Waiting for the Big One

Waiting for the Big One

If and when El Niño decides to dump a big storm on the Bay Area — even at 2:00 am on a Saturday night — SFEI’s Lester McKee and Alicia Gilbreath and their team are ready to pull on their parkas and dash out to take water samples. Last September, stakeholders in the Regional Monitoring Program decided they would be remiss if they did not try to measure some high priority pollutants during an El Niño year. “With plenty of...
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Unhealthy Fiber in Bay Diet

Millions of tiny pieces of plastic, each less than five millimeters wide, are flowing into San Francisco Bay each day. This minute debris—known as microplastic—is a growing environmental concern for water bodies worldwide as it evades filtration and mimics food consumed by wildlife. Now, a recent study found that San Francisco Bay has higher concentration of microplastic pollution than the handful of other major U.S. water bodies that have been studied, including the Great Lakes and Chesapeake Bay. Now, a...
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Tracking Tiny Toxins

San Francisco Bay and the region’s other water bodies have an unfortunate legacy of human pollution. But we’re not the only culprits: beyond the mercury and PCBs, the Bay contains toxins produced by phytoplankton—photosynthesizing microorganisms classified as blue-green algae (also known as cyanobacteria), dinoflagellates, and diatoms. Under conditions still not well understood, these tiny organisms secrete chemicals that can enter aquatic food webs and impact human health. Funded by the San Francisco Estuary Institute’s Regional Monitoring Program for Water Quality...
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Beyond the Blubber

When John Kucklick talks about interrogation techniques, his subjects aren’t tight-lipped terrorists, they’re bits of blubber. Harbor seal fat is a well-known repository of legacy contaminants from the Bay like PCBs, flame retardants and DDT, but the Regional Monitoring Program for Water Quality in San Francisco Bay (RMP) wanted to know what they might be missing. In 2010, they asked Kucklick, a scientist with access to a national database of 330,000 chemicals and some pretty cutting edge software, to check...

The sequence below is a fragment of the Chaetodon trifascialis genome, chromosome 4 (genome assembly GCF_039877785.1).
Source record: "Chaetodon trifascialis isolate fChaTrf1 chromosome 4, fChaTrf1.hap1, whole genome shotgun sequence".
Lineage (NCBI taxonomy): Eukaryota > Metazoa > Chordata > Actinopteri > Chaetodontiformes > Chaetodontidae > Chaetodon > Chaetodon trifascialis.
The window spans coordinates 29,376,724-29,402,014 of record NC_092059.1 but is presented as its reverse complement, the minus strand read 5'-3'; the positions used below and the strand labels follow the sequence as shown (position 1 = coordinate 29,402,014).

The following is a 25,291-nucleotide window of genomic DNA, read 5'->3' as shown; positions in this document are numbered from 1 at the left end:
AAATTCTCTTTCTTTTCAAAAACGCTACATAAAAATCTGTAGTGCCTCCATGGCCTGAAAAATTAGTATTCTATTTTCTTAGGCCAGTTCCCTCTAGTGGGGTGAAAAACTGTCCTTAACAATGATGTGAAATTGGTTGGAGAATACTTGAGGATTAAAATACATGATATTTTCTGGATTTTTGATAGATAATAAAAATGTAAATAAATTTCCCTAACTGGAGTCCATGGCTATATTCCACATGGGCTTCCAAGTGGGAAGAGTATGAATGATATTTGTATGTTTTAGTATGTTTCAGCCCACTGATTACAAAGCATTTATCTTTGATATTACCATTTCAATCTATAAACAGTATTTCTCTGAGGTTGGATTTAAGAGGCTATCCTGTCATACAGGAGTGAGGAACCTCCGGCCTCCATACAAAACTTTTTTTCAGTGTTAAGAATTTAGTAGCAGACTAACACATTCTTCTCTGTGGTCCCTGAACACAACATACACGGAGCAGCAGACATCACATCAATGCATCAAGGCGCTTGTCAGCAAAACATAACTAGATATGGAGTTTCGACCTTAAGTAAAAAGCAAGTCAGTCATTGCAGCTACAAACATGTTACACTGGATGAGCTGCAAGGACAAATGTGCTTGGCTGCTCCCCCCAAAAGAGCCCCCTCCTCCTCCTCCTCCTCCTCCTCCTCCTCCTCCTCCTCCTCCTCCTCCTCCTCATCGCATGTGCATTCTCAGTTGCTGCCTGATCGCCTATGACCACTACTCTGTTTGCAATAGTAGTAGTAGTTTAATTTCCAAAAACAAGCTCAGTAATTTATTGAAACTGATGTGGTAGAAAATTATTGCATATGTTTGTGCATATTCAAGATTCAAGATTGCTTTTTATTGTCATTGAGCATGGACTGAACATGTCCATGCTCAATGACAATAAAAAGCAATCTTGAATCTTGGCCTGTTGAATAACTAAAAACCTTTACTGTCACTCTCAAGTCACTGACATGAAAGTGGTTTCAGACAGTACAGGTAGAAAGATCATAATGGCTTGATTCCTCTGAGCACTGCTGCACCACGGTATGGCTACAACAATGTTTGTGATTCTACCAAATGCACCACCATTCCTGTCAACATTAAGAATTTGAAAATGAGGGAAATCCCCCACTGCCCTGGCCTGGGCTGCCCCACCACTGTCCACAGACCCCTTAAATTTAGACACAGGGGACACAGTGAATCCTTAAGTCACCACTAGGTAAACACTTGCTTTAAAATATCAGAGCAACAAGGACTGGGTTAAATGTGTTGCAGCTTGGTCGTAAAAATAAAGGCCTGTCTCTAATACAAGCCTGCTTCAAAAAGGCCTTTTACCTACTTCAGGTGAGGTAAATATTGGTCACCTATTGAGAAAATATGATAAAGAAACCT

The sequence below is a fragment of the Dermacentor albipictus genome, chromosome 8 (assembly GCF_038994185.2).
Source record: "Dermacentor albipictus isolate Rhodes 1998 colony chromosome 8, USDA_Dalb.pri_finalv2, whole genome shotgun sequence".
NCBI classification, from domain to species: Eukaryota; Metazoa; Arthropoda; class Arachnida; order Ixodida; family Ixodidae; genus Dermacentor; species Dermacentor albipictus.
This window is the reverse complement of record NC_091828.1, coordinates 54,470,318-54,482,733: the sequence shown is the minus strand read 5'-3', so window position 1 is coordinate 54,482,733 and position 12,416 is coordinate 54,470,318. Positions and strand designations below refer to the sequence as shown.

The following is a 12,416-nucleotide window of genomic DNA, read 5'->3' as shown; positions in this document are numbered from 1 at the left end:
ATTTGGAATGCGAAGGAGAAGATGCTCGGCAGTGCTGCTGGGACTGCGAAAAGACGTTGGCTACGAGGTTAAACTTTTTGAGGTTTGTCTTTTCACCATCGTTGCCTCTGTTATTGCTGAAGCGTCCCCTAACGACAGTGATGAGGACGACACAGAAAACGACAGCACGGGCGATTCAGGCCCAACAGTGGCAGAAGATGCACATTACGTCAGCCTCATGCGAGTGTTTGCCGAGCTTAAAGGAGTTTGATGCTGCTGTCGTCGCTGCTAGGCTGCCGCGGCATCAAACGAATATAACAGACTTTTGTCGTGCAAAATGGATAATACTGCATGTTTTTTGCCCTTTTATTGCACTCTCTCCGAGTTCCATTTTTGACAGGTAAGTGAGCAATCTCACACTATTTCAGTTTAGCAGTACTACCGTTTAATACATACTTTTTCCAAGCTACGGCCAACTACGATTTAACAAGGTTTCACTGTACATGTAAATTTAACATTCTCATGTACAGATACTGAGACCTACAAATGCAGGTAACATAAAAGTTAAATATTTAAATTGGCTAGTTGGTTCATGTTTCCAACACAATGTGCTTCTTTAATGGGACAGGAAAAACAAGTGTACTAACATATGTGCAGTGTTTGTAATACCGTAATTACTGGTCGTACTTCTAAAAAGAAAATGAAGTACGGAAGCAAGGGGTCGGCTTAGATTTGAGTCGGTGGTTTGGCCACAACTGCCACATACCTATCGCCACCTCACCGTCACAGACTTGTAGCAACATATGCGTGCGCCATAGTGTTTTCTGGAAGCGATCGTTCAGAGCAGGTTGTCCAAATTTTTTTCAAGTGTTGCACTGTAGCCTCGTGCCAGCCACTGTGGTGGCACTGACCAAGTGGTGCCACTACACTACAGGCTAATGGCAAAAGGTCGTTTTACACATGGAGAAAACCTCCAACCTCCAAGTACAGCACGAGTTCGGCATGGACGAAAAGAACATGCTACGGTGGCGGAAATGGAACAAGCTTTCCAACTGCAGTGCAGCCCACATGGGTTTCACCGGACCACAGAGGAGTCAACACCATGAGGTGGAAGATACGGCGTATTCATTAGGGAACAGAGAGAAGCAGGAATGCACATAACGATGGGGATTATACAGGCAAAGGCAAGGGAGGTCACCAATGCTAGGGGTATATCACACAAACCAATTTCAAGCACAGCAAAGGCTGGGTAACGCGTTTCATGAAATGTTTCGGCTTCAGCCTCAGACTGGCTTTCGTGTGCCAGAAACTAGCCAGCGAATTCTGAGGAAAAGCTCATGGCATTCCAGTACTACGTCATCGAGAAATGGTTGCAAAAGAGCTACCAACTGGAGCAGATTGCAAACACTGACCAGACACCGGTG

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Copper Effects on Salmon Influenced by Salinity

A decade of research by David Baldwin of NOAA’s North
west Fisheries Science Center 
and other biologists has shown
 that in some situations, very 
low levels of dissolved copper interfere with a salmon’s ability to detect smells. This can 
be a matter of life or death: 
salmon rely on their olfac
tory sense to avoid predators,
 locate prey, and home in on
 their natal streams when they 
return from the ocean to spawn. Earlier studies involved juvenile fish in freshwater settings. Baldwin’s...
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Beyond the Bag Ban

The other day I found myself turning out the closets for one last plastic bag. Dreaming of those white Safeway sacks as I searched for something to sequester what may well be the most toxic contaminant in the homes and cars of many a modern family: freshly used soccer cleats. But a year into San Francisco’s bag ban, there just aren’t that many plastic shopping bags around our house anymore. All told, 60 percent of municipalities in the four most...
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Small Fish Test Helps Target PCB Clean Up

Jay Davis didn’t expect much from a pilot test for PCBs in silversides and topsmelt that live on the edges of the San Francisco Bay. The monitoring program he heads only ran the test on these small fish, which rarely grow more than 3-4 inches long, because it was simple to piggyback on an existing study of mercury in the same fish samples. “I thought it wouldn’t really be a big deal,” says Davis, who is lead scientist for the...
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Freeing Fish While Locking Up Mercury

The restoration of the South Bay salt ponds to tidal wetland has, from the very beginning, been an exercise in adaptive management: take an action; monitor the results; make any indicated fixes; repeat. There’s no better example than Pond A8, where the Guadalupe River enters San Francisco Bay via Alviso Slough. Restoration planners were worried that connecting the former salt evaporation pond with the Bay could introduce long-dormant mercury to the wider ecosystem, and initial studies of levels in water...
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Bay Primed for Pea Soup?

Nutrients could be the next big problem for San Francisco Bay — or make that in the Bay, because they’re already here at levels high enough to have caused trouble elsewhere. But despite its excess nitrogen and phosphorus, the Bay has been free of harmful algal blooms and oxygen-depleted dead zones for decades. Indeed, we’ve been so sure of this immunity to nutrients that most wastewater treatment plants don’t even have to remove them before discharging into the Bay. Recent...
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